MLA Michelle Mungall in Ukraine

Nelson-Creston MLA enthuses about Ukraine experience

Michelle Mungall says observing last month’s election in Ukraine was “wonderful” — even if the overall results have been called unfair.



Nelson-Creston MLA Michelle Mungall says scrutinizing last month’s parliamentary election in Ukraine was  “wonderful” — even though international observers have denounced the overall results as unfair.

“It was a great experience,” she said in an interview. “I definitely feel we had a positive impact, especially at the rural, community level.”

Mungall spent close to two weeks in the country as part of a 430-member Canadian delegation, arriving October 20 and departing Thursday.

She spent the first few days in Kiev being briefed on the Ukrainian electoral process — a combination of proportional representation and first-past-the-post — as well as the political landscape. They were told any problems on the ground would be subtle, so they had to know what to look for.

Mungall was sent to the riding of Drohobych in western province of Lviv province. The university town has a population of about 35,000 and is surrounded by many rural villages.

For three days, along with a driver, translator, and colleague, she toured precincts to see if ballots arrived in appropriate numbers and were handled properly. Mungall says at times there weren’t enough or more of one type than another, but election officials tried to sort out these discrepancies.

Come election day October 28, Mungall says voting was conducted efficiently at the 10 polls she visited, although some things seemed suspicious.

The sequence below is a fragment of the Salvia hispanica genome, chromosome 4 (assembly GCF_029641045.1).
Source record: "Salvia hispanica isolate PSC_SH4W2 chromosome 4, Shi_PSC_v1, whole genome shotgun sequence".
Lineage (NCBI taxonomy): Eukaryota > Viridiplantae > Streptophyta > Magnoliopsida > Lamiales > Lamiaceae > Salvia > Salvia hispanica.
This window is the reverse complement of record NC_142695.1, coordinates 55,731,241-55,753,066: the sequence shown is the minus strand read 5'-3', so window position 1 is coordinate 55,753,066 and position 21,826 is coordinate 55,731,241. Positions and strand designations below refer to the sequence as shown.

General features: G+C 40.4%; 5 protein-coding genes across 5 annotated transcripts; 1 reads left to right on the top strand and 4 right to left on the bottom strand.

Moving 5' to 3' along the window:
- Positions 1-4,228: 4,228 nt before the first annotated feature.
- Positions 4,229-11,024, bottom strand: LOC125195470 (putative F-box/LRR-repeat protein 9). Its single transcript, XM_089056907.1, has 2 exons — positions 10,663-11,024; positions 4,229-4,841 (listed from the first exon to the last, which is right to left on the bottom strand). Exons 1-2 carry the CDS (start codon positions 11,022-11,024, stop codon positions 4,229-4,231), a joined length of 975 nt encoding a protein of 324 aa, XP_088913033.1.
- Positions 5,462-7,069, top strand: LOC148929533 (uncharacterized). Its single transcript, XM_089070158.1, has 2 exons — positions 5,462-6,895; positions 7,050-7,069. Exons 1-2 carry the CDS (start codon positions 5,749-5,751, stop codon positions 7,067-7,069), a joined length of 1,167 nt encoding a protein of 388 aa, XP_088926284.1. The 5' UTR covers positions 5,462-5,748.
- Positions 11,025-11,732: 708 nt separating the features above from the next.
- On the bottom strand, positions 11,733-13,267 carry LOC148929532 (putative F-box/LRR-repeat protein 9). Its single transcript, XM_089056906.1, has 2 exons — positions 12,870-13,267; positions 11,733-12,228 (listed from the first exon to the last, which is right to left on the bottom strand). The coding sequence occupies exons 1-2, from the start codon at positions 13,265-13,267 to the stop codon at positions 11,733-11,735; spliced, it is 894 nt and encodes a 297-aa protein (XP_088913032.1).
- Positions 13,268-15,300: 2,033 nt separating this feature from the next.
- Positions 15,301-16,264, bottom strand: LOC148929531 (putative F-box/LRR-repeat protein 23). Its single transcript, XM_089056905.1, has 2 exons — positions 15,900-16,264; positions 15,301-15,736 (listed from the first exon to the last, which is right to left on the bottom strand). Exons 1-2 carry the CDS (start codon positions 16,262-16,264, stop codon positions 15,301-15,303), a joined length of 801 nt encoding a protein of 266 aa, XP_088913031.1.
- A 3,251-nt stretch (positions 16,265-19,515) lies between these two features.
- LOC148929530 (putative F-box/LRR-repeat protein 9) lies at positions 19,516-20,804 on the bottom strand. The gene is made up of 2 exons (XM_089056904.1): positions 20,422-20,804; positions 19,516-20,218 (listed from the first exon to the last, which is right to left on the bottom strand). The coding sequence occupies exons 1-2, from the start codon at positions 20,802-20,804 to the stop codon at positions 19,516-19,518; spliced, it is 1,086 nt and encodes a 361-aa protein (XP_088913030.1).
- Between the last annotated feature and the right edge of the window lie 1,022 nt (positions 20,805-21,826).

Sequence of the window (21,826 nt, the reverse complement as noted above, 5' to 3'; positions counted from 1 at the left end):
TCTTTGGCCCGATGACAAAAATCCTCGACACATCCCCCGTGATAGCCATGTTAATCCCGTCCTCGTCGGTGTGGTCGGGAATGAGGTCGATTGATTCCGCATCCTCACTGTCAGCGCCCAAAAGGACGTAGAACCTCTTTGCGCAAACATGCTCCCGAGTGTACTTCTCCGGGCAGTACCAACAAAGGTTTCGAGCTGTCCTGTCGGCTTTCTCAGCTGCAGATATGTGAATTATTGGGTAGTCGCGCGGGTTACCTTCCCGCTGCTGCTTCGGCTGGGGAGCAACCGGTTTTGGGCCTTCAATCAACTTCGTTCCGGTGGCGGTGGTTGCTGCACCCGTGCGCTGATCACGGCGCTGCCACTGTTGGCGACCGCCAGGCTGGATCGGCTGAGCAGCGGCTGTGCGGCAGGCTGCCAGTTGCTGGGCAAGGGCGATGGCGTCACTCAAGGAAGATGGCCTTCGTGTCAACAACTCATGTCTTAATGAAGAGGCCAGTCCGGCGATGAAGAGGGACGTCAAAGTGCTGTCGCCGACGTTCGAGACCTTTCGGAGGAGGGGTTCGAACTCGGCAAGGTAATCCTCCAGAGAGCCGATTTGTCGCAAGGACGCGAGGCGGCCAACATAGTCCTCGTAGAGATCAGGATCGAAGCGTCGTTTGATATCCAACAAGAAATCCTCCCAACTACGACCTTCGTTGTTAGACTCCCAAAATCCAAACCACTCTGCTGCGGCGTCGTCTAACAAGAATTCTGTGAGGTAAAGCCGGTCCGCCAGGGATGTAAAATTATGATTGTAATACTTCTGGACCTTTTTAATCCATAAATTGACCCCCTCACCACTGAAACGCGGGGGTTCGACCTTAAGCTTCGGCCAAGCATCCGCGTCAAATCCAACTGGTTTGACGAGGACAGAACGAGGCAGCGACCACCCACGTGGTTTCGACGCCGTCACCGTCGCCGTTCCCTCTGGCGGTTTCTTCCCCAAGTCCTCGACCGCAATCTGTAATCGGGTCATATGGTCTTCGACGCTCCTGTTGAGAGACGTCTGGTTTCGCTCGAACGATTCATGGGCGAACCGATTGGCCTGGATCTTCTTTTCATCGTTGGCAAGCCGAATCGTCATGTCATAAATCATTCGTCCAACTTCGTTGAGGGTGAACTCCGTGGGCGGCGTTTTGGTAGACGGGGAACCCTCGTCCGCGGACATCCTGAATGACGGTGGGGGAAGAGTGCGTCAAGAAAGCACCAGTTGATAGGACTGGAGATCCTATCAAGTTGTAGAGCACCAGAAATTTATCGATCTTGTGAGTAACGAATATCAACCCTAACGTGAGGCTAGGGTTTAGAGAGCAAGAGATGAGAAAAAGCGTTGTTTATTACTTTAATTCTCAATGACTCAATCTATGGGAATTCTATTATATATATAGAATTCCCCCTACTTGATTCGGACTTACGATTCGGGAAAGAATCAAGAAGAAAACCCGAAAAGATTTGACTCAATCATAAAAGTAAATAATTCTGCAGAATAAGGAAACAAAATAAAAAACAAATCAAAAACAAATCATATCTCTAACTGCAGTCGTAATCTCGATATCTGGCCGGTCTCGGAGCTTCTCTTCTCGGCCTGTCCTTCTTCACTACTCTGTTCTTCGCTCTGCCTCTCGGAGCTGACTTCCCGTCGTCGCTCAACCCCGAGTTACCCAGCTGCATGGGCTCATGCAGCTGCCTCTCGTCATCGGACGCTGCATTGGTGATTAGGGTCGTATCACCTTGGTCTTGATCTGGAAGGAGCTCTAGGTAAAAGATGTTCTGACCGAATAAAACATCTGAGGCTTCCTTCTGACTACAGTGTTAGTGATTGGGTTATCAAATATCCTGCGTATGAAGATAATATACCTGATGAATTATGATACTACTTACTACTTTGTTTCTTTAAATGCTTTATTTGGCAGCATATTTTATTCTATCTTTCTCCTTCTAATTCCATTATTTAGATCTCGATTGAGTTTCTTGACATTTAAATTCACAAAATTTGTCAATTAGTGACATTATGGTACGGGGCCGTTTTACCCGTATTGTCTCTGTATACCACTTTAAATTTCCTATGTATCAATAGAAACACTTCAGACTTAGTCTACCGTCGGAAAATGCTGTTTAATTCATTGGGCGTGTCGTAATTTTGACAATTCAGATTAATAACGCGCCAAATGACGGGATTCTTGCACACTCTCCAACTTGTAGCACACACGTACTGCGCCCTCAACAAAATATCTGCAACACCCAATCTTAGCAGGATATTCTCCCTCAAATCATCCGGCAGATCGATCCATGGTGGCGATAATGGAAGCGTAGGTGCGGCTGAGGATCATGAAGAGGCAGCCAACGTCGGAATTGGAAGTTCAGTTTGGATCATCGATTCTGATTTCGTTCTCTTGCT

“At one precinct I felt something was going on that may have not been completely above board, but I did not observe anything specific,” she said. “All I could do was report that ‘Four men came out of a car, they had a list, they were on the phone, they never voted, they noted our presence, and left.’“

Other than that incident, Mungall says election workers appeared to be doing everything they could to ensure a free and fair election, and she felt “incredibly welcomed … People running that level of the election were appreciative of the opportunity to show us the job they were doing.”

Once the polls closed, the manual count also went smoothly. But then things fell apart: vote tabulations had to be filled out for the district election commissions, but there were no pre-printed forms.

Every candidate and party had to be written out — 22 of them in the poll Mungall observed. “Five hours was spent writing these things out,” she says. “By the time they were done, everybody was exhausted.”

Results were delivered in the middle of the night to the district commission.

“There was an incredible amount of confusion, disorganization and difficulty in this part of the process,” Mungall said. “From here, the commission would go into a room and input everything into a computer. Very few observers were allowed to observe that process … This is where unfortunately we can’t say if everything went smoothly.”

Official results saw the governing Party of Regions retain the largest number of seats, 187 of 450. Ballots are still being counted, but international observers have noted irregularities and discrepancies at higher levels of the electoral process.

Electoral authorities this week called for recounts in five disputed districts, and hundreds gathered in Kiev to protest what they claim was vote rigging by the ruling party.

“At the end, the will of the Ukrainian people was not respected, and there was considerable intimidation against media freedom,” Mungall said, adding the ruling party was criticized for overusing government resources to bolster its re-election chances.

For all of that, Mungall, who previously served as an election observer in Zambia in 2006, says she would encourage others to try it.

“It was a wonderful experience,” she said. “Being on the ground and seeing what it meant to people on the local level provided me with the understanding that sometimes we take it for granted here in Canada. Most of us never knew what it’s like not to have the right to vote.”

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